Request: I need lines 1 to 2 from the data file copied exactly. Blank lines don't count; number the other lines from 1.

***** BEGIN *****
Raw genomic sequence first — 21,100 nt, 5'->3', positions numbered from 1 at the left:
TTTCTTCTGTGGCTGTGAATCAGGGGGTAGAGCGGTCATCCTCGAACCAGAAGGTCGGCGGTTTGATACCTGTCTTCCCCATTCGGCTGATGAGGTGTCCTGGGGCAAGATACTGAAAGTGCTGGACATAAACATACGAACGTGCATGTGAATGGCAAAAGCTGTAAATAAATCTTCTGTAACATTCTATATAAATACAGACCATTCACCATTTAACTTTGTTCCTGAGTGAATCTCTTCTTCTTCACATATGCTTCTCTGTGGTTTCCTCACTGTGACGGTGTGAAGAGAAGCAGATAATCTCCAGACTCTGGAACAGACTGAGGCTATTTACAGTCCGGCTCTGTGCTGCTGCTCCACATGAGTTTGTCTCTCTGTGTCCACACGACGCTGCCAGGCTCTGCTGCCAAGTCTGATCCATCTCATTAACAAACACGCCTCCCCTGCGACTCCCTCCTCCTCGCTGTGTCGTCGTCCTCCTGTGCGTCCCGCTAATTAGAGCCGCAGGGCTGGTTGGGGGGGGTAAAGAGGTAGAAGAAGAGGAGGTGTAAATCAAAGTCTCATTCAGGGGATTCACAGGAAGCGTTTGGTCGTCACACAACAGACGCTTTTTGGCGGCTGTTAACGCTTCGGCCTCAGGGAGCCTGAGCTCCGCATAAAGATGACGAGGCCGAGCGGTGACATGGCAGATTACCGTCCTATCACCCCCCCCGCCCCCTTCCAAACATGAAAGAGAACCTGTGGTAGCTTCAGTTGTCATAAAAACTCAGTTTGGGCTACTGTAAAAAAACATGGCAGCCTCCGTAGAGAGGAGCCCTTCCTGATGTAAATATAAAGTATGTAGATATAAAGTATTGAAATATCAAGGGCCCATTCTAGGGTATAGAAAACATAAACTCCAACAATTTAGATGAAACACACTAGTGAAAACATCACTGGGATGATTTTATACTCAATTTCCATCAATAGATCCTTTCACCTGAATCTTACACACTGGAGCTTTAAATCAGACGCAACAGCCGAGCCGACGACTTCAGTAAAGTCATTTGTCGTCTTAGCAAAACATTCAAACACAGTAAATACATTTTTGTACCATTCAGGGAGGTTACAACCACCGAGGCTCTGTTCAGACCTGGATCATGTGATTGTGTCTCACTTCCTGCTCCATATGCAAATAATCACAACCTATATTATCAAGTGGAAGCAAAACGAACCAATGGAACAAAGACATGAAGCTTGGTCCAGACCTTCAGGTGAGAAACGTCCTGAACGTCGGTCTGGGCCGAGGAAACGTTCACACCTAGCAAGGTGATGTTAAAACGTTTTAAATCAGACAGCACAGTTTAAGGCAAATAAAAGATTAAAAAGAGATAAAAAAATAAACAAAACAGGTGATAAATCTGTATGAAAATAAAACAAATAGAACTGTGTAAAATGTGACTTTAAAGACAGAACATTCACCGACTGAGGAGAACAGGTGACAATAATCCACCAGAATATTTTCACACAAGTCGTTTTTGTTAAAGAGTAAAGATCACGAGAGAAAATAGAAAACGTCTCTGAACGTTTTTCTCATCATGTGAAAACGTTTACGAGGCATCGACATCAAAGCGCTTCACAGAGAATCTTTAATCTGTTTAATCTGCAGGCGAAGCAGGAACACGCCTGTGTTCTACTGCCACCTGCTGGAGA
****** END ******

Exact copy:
Raw genomic sequence first — 21,100 nt, 5'->3', positions numbered from 1 at the left:
TTTCTTCTGTGGCTGTGAATCAGGGGGTAGAGCGGTCATCCTCGAACCAGAAGGTCGGCGGTTTGATACCTGTCTTCCCCATTCGGCTGATGAGGTGTCCTGGGGCAAGATACTGAAAGTGCTGGACATAAACATACGAACGTGCATGTGAATGGCAAAAGCTGTAAATAAATCTTCTGTAACATTCTATATAAATACAGACCATTCACCATTTAACTTTGTTCCTGAGTGAATCTCTTCTTCTTCACATATGCTTCTCTGTGGTTTCCTCACTGTGACGGTGTGAAGAGAAGCAGATAATCTCCAGACTCTGGAACAGACTGAGGCTATTTACAGTCCGGCTCTGTGCTGCTGCTCCACATGAGTTTGTCTCTCTGTGTCCACACGACGCTGCCAGGCTCTGCTGCCAAGTCTGATCCATCTCATTAACAAACACGCCTCCCCTGCGACTCCCTCCTCCTCGCTGTGTCGTCGTCCTCCTGTGCGTCCCGCTAATTAGAGCCGCAGGGCTGGTTGGGGGGGGTAAAGAGGTAGAAGAAGAGGAGGTGTAAATCAAAGTCTCATTCAGGGGATTCACAGGAAGCGTTTGGTCGTCACACAACAGACGCTTTTTGGCGGCTGTTAACGCTTCGGCCTCAGGGAGCCTGAGCTCCGCATAAAGATGACGAGGCCGAGCGGTGACATGGCAGATTACCGTCCTATCACCCCCCCCGCCCCCTTCCAAACATGAAAGAGAACCTGTGGTAGCTTCAGTTGTCATAAAAACTCAGTTTGGGCTACTGTAAAAAAACATGGCAGCCTCCGTAGAGAGGAGCCCTTCCTGATGTAAATATAAAGTATGTAGATATAAAGTATTGAAATATCAAGGGCCCATTCTAGGGTATAGAAAACATAAACTCCAACAATTTAGATGAAACACACTAGTGAAAACATCACTGGGATGATTTTATACTCAATTTCCATCAATAGATCCTTTCACCTGAATCTTACACACTGGAGCTTTAAATCAGACGCAACAGCCGAGCCGACGACTTCAGTAAAGTCATTTGTCGTCTTAGCAAAACATTCAAACACAGTAAATACATTTTTGTACCATTCAGGGAGGTTACAACCACCGAGGCTCTGTTCAGACCTGGATCATGTGATTGTGTCTCACTTCCTGCTCCATATGCAAATAATCACAACCTATATTATCAAGTGGAAGCAAAACGAACCAATGGAACAAAGACATGAAGCTTGGTCCAGACCTTCAGGTGAGAAACGTCCTGAACGTCGGTCTGGGCCGAGGAAACGTTCACACCTAGCAAGGTGATGTTAAAACGTTTTAAATCAGACAGCACAGTTTAAGGCAAATAAAAGATTAAAAAGAGATAAAAAAATAAACAAAACAGGTGATAAATCTGTATGAAAATAAAACAAATAGAACTGTGTAAAATGTGACTTTAAAGACAGAACATTCACCGACTGAGGAGAACAGGTGACAATAATCCACCAGAATATTTTCACACAAGTCGTTTTTGTTAAAGAGTAAAGATCACGAGAGAAAATAGAAAACGTCTCTGAACGTTTTTCTCATCATGTGAAAACGTTTACGAGGCATCGACATCAAAGCGCTTCACAGAGAATCTTTAATCTGTTTAATCTGCAGGCGAAGCAGGAACACGCCTGTGTTCTACTGCCACCTGCTGGAGA